If speed of innovation is the most important competitive advantage, then the traditional way to compete, which primarily has been vertical integration, is not valid any longer. For example SAP has 50 or 60 subsidiaries doing business in 150 countries around the world. To manage these entities was a challenge 10 or 20 years ago. Or another example: a company analyzes the customers' needs. It acquires companies to offer a full spectrum of solutions to meet the customers' needs.
But the challenges today are different. One challenge is the management of people of different cultures. One of SAP's challenges today is the management of a global research and development network spanning 10 different countries. We have a research and development lab here in Canada. How can we bring the Canadian culture together with the German culture? As a first step, that might be easy, but to combine it with the Indian culture, the Chinese culture, the Israeli culture, the Bulgarian culture, with every culture wherever we have labs, in order to come up with one integrated global work force for Research and Development is the challenge we face today.
The other challenge is the management of equal partners in an eco-system. With your own business you can dictate what your people should do. Companies pay attention to the fact that they are not only managing globalization on their downstream business, for example subsidiary selling, but they increasingly have to manage their upstream business which includes: Where do I source? Where do I get talent? Where do I get labour? Where do I have partners who can help me to complete and sell my offering?
Nearly all companies have understood that they have to manage an eco-system, a network of enterprises which is built around a partner within a supply chain, in order to achieve the requirement of speed of innovation.
The third challenge is the management of connectivity required within an eco-system, because the successful management of an eco-system depends on connectivity. We speak a lot about connectivity. We have telecommunication companies helping us to connect to each other. But everybody knows what's happening if you take your mobile phone and you as a Canadian say "hello" in English and on the other end of the line is a Chinese person who does not understand English. You are connected, but you can't do business with each other, because you don't understand each other. If you have to manage many different partners in the eco-system, the question is: "Do you speak the same business language as your partner?"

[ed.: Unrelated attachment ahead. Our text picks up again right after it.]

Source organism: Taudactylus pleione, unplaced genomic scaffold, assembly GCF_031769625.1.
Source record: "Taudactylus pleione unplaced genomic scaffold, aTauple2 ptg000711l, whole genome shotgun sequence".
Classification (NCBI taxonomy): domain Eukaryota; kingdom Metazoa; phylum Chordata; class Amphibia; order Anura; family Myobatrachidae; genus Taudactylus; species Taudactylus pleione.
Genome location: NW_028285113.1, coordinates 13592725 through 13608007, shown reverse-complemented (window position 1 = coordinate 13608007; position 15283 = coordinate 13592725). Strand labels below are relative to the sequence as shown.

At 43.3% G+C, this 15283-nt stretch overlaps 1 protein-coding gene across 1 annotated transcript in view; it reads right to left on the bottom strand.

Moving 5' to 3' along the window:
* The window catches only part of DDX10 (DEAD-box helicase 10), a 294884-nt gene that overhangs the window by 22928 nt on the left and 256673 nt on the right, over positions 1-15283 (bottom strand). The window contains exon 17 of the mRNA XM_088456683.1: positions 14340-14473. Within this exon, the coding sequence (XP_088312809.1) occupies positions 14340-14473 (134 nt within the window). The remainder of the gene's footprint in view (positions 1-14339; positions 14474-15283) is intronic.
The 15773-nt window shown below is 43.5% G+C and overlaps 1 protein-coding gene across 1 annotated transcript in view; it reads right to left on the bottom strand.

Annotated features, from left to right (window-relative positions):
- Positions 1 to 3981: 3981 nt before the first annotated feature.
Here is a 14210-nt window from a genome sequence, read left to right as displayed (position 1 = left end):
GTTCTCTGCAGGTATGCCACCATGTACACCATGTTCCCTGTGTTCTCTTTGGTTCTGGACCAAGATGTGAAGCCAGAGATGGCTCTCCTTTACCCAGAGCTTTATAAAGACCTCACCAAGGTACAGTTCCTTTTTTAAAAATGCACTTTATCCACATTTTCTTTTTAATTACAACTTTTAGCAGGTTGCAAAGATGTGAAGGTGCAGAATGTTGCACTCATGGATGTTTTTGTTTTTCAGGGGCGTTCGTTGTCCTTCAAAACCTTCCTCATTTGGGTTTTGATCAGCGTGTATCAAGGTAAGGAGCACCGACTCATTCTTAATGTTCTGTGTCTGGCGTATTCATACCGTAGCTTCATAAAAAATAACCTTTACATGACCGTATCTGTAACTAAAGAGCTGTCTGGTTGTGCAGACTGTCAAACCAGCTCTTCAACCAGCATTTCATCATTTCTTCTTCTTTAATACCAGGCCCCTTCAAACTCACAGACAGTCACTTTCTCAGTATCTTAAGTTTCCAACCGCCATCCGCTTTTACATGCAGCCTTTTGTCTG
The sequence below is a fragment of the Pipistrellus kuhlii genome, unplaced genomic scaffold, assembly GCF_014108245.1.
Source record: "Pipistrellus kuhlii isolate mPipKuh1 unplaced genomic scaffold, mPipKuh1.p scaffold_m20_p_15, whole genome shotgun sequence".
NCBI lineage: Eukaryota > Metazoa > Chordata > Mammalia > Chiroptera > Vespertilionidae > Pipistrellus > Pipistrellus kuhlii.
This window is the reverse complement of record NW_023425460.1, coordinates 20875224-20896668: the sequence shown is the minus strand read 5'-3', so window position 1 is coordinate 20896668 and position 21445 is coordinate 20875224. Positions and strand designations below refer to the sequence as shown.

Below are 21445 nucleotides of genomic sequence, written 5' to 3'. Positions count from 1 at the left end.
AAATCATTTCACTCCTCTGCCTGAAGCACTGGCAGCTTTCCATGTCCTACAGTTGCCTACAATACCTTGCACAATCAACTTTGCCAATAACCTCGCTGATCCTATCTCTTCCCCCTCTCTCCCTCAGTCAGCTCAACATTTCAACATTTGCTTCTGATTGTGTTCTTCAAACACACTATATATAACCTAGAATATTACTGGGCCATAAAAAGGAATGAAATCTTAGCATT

The same is happening between business processes of different enterprises. If you want to do business fast, as I explained before, you need to connect everybody's processes seamlessly and you need a business language. Is this language available?
From a peoples' point of view, we have already achieved this: English is the business language between human beings. From a technology point of view, it is still missing. If a computer has to communicate with another computer, if software has to speak to software and they have to understand each other without human interference, then the technology has to know exactly how to handle exceptions. We talk about semantics, which is the communication of software based on the content of language.
In the near future we will have this kind of business language. This is described as "services." The IT industry is going into service-oriented architecture. In order to make this service-oriented architecture understandable for people I like to identify using the analogy of the human master plan. Some years ago scientists were able to identify the genome of human beings. We all were very proud that we have 25,000 genes. It's a lot.
People felt that this makes us the crown kings of the universe. But a few months' later scientists surprisingly found out that a simple weed has 27,000 genes. We felt that they might be the hidden champions of the universe. Are we still at the top of the list? The answer is pretty obvious: For the question of intelligence, the number of genes is not relevant. The relevant factor is how flexibly and how intelligently the genes are combined to create something new.